Purdue Pharma L.P. Enters Agreement to Provide Low-Cost Opioid Use Disorder Treatment to Correctional Facilities for Incarcerated Individuals

STAMFORD, Conn.--()--Purdue Pharma L.P. (“Purdue”) announced today that the company has partnered with MMCAP Infuse to provide buprenorphine and naloxone tablets CIII (generic Suboxone®), a medication for opioid use disorder (“MOUD”), at low cost to correctional facilities for incarcerated individuals with opioid use disorder. MMCAP Infuse is a national cooperative group purchasing organization operated by the State of Minnesota, Office of State Procurement, for government facilities that provide healthcare services. Under the agreement, to increase access to treatment for incarcerated individuals, Purdue will provide for distribution approximately 1.25 million tablets at the cost of one penny ($0.01) per tablet.

The Office of National Drug Control Policy (“ONDCP”) reports that substance use disorder affects an estimated 65 percent of incarcerated individuals, 1 and correctional facilities often face cost barriers in providing adequate substance use disorder treatment.2 Moreover, according to ONDCP, research shows that individuals leaving prison face a “meaningful elevated risk” of opioid overdose death [up to 40 times higher] than that of the general population during the first two weeks following their release.1,3 However, research also indicates that treatment with MOUDs during incarceration can reduce the risk of drug overdose death in the first month post release by 85 percent.1

“Our agreement with MMCAP Infuse supports the objectives identified by ONDCP and other government agencies that have emphasized the need to expand access to MOUD for incarcerated individuals,” said Craig Landau, MD, President and CEO of Purdue. “Unfortunately, too many in this patient population are left in need of treatment. We are committed to delivering solutions to help with this complex crisis and working with partners such as MMCAP Infuse to bring medication to those who need it most.”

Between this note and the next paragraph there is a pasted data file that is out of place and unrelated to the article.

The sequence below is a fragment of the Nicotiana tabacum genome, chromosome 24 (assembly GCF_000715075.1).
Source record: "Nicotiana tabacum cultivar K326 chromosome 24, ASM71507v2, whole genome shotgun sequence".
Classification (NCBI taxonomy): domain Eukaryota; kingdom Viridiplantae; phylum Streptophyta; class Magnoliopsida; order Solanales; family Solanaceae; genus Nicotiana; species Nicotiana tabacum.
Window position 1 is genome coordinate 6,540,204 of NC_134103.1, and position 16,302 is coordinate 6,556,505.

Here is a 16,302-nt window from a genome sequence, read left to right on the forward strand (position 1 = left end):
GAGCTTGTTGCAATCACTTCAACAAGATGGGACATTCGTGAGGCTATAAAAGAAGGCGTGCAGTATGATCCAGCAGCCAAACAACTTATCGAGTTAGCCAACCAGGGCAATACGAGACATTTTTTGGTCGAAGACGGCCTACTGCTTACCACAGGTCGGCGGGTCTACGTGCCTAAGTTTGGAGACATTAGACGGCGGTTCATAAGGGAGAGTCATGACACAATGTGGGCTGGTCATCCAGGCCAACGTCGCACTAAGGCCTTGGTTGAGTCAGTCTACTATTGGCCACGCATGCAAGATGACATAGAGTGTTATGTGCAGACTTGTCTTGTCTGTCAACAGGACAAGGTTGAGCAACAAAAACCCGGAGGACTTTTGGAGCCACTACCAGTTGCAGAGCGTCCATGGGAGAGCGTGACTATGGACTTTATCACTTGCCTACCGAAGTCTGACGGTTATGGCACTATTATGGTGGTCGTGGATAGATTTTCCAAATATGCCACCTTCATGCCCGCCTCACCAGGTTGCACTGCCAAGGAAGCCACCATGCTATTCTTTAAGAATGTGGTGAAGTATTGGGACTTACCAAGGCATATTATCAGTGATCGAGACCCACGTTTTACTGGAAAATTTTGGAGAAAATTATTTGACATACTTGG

This buprenorphine/naloxone tablet distribution effort is an important part of Purdue’s Public Health Initiatives, which focus on the development and distribution of medicines that reverse opioid overdoses and treat opioid use disorder. Rhodes Pharmaceuticals, a wholly owned subsidiary of Purdue, distributes this medication.

Buprenorphine and Naloxone Sublingual Tablets CIII


Buprenorphine and naloxone sublingual tablets are indicated for maintenance treatment of opioid dependence. Buprenorphine and naloxone sublingual tablets should be used as part of a complete treatment plan that includes counseling and psychosocial support.



Buprenorphine and naloxone sublingual tablet is contraindicated in patients with a history of hypersensitivity to buprenorphine or naloxone as serious adverse reactions, including anaphylactic shock, have been reported.


Addiction, Abuse, and Misuse

Buprenorphine and naloxone sublingual tablets contain buprenorphine which can be abused in a manner similar to other opioids. Monitor patients for conditions indicative of diversion or progression of opioid dependence and addictive behaviors. Multiple refills should not be prescribed early in treatment or without appropriate patient follow-up visits. ​